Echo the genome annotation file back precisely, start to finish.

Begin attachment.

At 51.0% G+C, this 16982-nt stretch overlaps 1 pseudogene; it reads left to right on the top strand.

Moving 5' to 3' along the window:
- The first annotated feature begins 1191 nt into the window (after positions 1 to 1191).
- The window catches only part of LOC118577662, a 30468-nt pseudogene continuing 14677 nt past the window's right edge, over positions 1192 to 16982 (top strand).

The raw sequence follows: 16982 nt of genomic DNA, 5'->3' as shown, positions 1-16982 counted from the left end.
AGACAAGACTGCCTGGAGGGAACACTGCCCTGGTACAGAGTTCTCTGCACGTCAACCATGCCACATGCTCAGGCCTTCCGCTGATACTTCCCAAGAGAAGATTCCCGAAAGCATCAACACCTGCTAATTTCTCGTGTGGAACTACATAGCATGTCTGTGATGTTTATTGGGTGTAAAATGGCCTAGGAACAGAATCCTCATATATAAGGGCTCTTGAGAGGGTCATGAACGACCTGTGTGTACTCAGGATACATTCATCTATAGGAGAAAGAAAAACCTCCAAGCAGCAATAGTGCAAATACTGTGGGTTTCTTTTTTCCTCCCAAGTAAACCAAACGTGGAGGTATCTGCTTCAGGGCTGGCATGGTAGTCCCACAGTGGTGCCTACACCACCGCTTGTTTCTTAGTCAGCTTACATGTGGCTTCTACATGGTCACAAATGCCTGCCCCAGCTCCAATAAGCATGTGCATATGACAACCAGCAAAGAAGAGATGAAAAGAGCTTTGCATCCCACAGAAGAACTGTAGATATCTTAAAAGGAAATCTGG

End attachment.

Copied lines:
At 51.0% G+C, this 16982-nt stretch overlaps 1 pseudogene; it reads left to right on the top strand.

Moving 5' to 3' along the window:
- The first annotated feature begins 1191 nt into the window (after positions 1 to 1191).
- The window catches only part of LOC118577662, a 30468-nt pseudogene continuing 14677 nt past the window's right edge, over positions 1192 to 16982 (top strand).

The raw sequence follows: 16982 nt of genomic DNA, 5'->3' as shown, positions 1-16982 counted from the left end.
AGACAAGACTGCCTGGAGGGAACACTGCCCTGGTACAGAGTTCTCTGCACGTCAACCATGCCACATGCTCAGGCCTTCCGCTGATACTTCCCAAGAGAAGATTCCCGAAAGCATCAACACCTGCTAATTTCTCGTGTGGAACTACATAGCATGTCTGTGATGTTTATTGGGTGTAAAATGGCCTAGGAACAGAATCCTCATATATAAGGGCTCTTGAGAGGGTCATGAACGACCTGTGTGTACTCAGGATACATTCATCTATAGGAGAAAGAAAAACCTCCAAGCAGCAATAGTGCAAATACTGTGGGTTTCTTTTTTCCTCCCAAGTAAACCAAACGTGGAGGTATCTGCTTCAGGGCTGGCATGGTAGTCCCACAGTGGTGCCTACACCACCGCTTGTTTCTTAGTCAGCTTACATGTGGCTTCTACATGGTCACAAATGCCTGCCCCAGCTCCAATAAGCATGTGCATATGACAACCAGCAAAGAAGAGATGAAAAGAGCTTTGCATCCCACAGAAGAACTGTAGATATCTTAAAAGGAAATCTGG